“The Gentiles, which have not the law, do by nature the things contained in the law.”—Rom. 2:14.
“Among whom we all had our conversation in times past.… and were by nature the children of wrath, even as others.”—Eph. 2:3.
The term “nature” in these two passages is of very different signification. In the former it stands opposed to the written law of God, or the light of revelation. In the latter it is opposed to custom, education, or any thing merely accidental. In the one case, it is expressive of their want of external means; in the other, of the inward disposition of their minds. The phrase “by nature,” in the former, refers to the rule of action; but, in the latter, to the cause of it. All arguments, therefore, against the total depravity of human nature, or in favour of a natural disposition to virtue, drawn from the former of these passages, are entirely unfounded.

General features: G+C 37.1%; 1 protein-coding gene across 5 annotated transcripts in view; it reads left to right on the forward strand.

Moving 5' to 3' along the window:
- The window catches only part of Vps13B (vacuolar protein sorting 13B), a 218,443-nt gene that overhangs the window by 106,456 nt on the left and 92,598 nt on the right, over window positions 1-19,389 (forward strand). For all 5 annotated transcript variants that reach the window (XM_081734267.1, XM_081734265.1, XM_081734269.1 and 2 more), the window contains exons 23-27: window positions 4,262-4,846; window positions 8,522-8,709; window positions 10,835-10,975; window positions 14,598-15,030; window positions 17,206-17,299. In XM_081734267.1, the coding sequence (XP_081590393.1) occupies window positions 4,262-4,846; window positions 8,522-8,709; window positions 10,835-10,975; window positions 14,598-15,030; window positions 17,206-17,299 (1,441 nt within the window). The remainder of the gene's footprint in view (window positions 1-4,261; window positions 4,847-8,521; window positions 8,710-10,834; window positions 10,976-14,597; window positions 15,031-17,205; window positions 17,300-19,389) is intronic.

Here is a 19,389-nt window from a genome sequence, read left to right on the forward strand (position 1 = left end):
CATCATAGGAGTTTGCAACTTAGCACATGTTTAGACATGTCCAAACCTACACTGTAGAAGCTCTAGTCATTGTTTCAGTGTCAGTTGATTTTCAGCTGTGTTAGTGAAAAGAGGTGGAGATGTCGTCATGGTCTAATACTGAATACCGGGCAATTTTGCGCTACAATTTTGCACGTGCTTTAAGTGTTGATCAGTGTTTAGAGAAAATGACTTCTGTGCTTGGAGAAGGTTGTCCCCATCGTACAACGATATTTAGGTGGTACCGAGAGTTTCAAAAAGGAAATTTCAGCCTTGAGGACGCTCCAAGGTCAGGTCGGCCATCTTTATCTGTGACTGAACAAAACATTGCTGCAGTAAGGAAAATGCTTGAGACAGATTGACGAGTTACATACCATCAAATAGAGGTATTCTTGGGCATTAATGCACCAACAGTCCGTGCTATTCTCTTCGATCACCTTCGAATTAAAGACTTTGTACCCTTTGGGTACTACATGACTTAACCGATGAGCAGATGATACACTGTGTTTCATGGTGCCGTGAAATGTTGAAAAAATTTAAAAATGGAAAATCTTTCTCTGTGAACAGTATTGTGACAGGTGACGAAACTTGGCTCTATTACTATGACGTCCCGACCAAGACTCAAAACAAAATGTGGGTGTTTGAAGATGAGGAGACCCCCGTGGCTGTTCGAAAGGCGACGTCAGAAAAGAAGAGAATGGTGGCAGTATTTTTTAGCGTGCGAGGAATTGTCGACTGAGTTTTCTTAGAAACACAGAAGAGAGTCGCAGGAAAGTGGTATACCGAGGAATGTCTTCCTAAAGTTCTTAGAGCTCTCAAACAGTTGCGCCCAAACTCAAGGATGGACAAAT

Fuller, A. G. (1988). The Complete Works of Andrew Fuller: Memoirs, Sermons, Etc. (J. Belcher, Ed.) (Vol. 1, pp. 667–684). Harrisonburg, VA: Sprinkle Publications.